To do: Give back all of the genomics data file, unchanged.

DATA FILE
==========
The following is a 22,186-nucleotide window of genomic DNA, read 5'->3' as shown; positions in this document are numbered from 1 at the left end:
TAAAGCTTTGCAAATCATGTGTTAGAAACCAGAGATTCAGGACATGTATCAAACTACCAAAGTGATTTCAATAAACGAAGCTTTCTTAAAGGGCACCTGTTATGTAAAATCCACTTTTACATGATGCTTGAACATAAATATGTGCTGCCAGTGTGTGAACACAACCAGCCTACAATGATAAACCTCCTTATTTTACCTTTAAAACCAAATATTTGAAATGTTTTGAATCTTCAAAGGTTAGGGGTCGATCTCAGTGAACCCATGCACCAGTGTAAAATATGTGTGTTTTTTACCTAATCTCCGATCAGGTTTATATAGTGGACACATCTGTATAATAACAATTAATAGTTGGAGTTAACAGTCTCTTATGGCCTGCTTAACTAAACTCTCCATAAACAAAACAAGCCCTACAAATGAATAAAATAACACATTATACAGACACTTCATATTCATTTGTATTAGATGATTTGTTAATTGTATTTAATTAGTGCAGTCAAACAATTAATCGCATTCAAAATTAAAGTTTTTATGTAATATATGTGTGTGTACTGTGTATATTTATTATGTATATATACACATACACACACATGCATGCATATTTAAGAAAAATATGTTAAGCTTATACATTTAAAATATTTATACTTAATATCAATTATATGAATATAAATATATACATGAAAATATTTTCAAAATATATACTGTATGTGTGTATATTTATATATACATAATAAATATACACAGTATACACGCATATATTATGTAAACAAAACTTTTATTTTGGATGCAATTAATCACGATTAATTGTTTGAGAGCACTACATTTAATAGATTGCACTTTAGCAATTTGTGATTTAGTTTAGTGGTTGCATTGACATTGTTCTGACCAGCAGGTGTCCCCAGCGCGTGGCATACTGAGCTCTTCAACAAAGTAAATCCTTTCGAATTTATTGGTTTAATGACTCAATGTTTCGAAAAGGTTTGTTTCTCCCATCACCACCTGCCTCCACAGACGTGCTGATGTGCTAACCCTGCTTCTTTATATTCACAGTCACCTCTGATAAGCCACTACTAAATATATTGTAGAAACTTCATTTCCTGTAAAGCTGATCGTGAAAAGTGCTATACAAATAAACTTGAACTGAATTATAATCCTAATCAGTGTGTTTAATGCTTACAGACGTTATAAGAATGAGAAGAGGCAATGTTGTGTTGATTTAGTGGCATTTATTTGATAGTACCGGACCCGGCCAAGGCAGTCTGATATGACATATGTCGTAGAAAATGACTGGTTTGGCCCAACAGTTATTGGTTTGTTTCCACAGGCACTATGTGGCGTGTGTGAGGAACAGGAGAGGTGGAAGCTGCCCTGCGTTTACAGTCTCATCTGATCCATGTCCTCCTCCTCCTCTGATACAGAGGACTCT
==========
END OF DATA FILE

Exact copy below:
The following is a 22,186-nucleotide window of genomic DNA, read 5'->3' as shown; positions in this document are numbered from 1 at the left end:
TAAAGCTTTGCAAATCATGTGTTAGAAACCAGAGATTCAGGACATGTATCAAACTACCAAAGTGATTTCAATAAACGAAGCTTTCTTAAAGGGCACCTGTTATGTAAAATCCACTTTTACATGATGCTTGAACATAAATATGTGCTGCCAGTGTGTGAACACAACCAGCCTACAATGATAAACCTCCTTATTTTACCTTTAAAACCAAATATTTGAAATGTTTTGAATCTTCAAAGGTTAGGGGTCGATCTCAGTGAACCCATGCACCAGTGTAAAATATGTGTGTTTTTTACCTAATCTCCGATCAGGTTTATATAGTGGACACATCTGTATAATAACAATTAATAGTTGGAGTTAACAGTCTCTTATGGCCTGCTTAACTAAACTCTCCATAAACAAAACAAGCCCTACAAATGAATAAAATAACACATTATACAGACACTTCATATTCATTTGTATTAGATGATTTGTTAATTGTATTTAATTAGTGCAGTCAAACAATTAATCGCATTCAAAATTAAAGTTTTTATGTAATATATGTGTGTGTACTGTGTATATTTATTATGTATATATACACATACACACACATGCATGCATATTTAAGAAAAATATGTTAAGCTTATACATTTAAAATATTTATACTTAATATCAATTATATGAATATAAATATATACATGAAAATATTTTCAAAATATATACTGTATGTGTGTATATTTATATATACATAATAAATATACACAGTATACACGCATATATTATGTAAACAAAACTTTTATTTTGGATGCAATTAATCACGATTAATTGTTTGAGAGCACTACATTTAATAGATTGCACTTTAGCAATTTGTGATTTAGTTTAGTGGTTGCATTGACATTGTTCTGACCAGCAGGTGTCCCCAGCGCGTGGCATACTGAGCTCTTCAACAAAGTAAATCCTTTCGAATTTATTGGTTTAATGACTCAATGTTTCGAAAAGGTTTGTTTCTCCCATCACCACCTGCCTCCACAGACGTGCTGATGTGCTAACCCTGCTTCTTTATATTCACAGTCACCTCTGATAAGCCACTACTAAATATATTGTAGAAACTTCATTTCCTGTAAAGCTGATCGTGAAAAGTGCTATACAAATAAACTTGAACTGAATTATAATCCTAATCAGTGTGTTTAATGCTTACAGACGTTATAAGAATGAGAAGAGGCAATGTTGTGTTGATTTAGTGGCATTTATTTGATAGTACCGGACCCGGCCAAGGCAGTCTGATATGACATATGTCGTAGAAAATGACTGGTTTGGCCCAACAGTTATTGGTTTGTTTCCACAGGCACTATGTGGCGTGTGTGAGGAACAGGAGAGGTGGAAGCTGCCCTGCGTTTACAGTCTCATCTGATCCATGTCCTCCTCCTCCTCTGATACAGAGGACTCT